The next step is to fill in the gaps with the remaining balls.
Do this in no particular order, but do check when you are done that the black 8 ball is still in the middle of the third row and that the two bottom corners still have one block and one strip ball making them.
The next step is to move the infill balls to try and eliminate clusters of either spots or stripes. Ideally in a row, you would have alternating block color balls and striped balls so your bottom row might go spot, stripe, spot, stripe, stripe to make the corners as they need to be.
There’s no need to spend too long on making sure that balls of a feather aren’t sticking together, but just spend a few seconds trying to separate any clusters out.
The main thing to remember is that the 8 ball needs to be central, the top ball needs to be on the foot spot so the triangle points towards the top of the table, and that the bottom corners should be made from one stripe and one block color.
Once you’re happy with the formation, then touch the triangular rack template with your fingertips and gently slide it to position the top ball over the foot spot.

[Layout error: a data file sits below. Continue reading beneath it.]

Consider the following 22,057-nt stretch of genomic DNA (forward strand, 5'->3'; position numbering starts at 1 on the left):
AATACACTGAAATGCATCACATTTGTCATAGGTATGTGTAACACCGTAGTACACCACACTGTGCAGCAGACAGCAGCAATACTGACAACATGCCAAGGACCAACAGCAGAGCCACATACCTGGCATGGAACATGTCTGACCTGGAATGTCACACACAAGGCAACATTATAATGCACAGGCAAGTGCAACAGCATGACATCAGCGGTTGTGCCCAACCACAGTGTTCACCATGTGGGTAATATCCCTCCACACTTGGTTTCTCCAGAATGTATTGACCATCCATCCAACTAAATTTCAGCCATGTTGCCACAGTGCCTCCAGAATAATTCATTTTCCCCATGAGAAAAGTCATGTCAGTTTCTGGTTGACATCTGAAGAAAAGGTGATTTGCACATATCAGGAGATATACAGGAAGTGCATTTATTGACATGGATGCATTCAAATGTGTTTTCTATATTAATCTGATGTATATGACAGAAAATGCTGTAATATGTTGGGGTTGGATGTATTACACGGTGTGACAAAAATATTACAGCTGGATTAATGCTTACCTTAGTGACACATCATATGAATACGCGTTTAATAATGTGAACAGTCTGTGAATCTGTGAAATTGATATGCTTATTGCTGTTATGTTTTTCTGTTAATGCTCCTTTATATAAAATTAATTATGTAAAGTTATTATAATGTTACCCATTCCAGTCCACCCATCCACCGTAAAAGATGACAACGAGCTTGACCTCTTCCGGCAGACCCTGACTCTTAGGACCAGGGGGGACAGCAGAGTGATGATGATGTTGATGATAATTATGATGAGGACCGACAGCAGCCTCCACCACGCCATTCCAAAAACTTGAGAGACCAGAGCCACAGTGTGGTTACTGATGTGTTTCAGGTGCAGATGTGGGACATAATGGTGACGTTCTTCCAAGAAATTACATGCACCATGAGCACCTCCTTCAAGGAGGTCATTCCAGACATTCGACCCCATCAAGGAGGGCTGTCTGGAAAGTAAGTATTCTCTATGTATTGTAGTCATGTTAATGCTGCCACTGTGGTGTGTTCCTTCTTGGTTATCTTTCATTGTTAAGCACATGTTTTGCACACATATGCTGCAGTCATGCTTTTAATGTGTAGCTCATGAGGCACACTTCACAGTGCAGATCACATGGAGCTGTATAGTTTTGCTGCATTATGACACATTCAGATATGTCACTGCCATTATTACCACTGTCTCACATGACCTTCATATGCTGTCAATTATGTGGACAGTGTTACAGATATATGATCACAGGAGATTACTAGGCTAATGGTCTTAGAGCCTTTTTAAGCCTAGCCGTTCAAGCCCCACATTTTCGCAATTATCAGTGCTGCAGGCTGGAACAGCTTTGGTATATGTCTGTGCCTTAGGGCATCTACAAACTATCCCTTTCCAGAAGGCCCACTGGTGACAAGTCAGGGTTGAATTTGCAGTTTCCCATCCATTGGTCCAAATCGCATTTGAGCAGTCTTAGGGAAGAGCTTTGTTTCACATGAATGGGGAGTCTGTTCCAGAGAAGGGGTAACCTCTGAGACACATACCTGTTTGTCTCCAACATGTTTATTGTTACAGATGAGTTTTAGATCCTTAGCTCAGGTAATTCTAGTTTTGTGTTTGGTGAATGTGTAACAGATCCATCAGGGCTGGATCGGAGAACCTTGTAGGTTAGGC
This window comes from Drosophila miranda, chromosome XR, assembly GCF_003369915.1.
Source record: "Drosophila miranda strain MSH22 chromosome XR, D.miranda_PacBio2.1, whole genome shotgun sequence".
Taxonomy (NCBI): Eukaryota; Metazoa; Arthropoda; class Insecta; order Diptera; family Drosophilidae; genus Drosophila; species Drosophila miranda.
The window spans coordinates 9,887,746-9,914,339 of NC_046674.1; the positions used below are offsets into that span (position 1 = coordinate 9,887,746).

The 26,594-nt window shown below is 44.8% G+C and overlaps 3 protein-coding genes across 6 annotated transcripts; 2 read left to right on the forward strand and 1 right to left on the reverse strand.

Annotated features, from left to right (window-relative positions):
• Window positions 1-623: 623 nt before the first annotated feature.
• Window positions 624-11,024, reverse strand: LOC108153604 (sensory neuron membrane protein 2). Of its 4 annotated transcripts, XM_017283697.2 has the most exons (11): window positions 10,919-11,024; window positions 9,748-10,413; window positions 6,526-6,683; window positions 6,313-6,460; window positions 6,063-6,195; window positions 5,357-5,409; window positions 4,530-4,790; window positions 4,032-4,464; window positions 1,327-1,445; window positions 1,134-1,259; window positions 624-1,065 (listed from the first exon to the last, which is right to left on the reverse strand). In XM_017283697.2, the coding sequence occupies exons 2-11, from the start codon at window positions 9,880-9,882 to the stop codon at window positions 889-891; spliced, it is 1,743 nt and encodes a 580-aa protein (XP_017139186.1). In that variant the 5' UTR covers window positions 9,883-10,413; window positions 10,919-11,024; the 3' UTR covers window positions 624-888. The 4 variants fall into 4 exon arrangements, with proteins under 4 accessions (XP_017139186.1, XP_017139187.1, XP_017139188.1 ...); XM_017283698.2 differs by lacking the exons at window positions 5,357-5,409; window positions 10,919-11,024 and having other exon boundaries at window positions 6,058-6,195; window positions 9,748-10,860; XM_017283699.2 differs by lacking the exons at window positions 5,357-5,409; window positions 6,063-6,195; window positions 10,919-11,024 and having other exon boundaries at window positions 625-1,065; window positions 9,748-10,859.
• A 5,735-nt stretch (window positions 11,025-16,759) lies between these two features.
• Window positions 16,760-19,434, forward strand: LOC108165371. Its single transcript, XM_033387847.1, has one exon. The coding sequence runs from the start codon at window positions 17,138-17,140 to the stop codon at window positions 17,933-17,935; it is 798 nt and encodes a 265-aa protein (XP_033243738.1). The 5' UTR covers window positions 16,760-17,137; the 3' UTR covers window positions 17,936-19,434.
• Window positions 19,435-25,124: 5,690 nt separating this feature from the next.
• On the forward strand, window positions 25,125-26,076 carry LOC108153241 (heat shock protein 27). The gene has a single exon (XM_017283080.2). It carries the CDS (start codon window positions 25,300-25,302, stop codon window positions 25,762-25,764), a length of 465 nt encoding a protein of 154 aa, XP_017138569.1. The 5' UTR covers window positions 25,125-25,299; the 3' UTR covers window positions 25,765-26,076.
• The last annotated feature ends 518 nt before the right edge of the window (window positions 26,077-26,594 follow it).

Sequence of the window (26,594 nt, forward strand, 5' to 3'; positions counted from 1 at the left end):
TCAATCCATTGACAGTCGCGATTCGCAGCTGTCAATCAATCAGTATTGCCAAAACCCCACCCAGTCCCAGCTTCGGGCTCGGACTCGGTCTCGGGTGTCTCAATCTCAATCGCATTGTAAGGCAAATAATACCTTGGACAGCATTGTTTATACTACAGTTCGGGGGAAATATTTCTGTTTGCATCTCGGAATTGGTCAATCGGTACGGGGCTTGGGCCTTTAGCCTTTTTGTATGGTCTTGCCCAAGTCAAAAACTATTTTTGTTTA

Then gently remove the rack template without nudging the balls. Now you’re ready to play 8-ball pool.
Nine Ball Pool: How To Rack Correctly
In 8-ball pool the numbers on the balls don’t matter much unless it’s a number 8 of course, but in a nine-ball pool game, the numbers do matter.
You only need balls numbered one to nine, so put aside the rest.
With your diamond-shaped rack template, you first need to put the number one at the top of the diamond. This is your apex ball and will go on the foot spot.
The other balls go in ascending order left to right behind the one, except for the nine-ball which goes in the center of the diamond.
The diamond has five rows which should go as follows:
- Row one: number 1 ball (this sits on the foot spot)
- Row two: balls 2 and 3
- Row three: balls 4, 9, then 5
- Row four: 6 and 7 numbered balls
- Row five: the 8 ball goes at the tip of the diamond nearest to the foot of the table
Make sure that the one and eight balls are the tips of the diamond and that the number nine is in the center, then make sure the one ball is on the foot spot and pointing towards the top of the table.
Carefully remove the template and you’re done.
Ten Ball Pool: How To Rack Correctly
Ten Ball Pool is a little easier to explain. You use ten object balls in a triangle shape. Use numbers one through ten to make your triangle.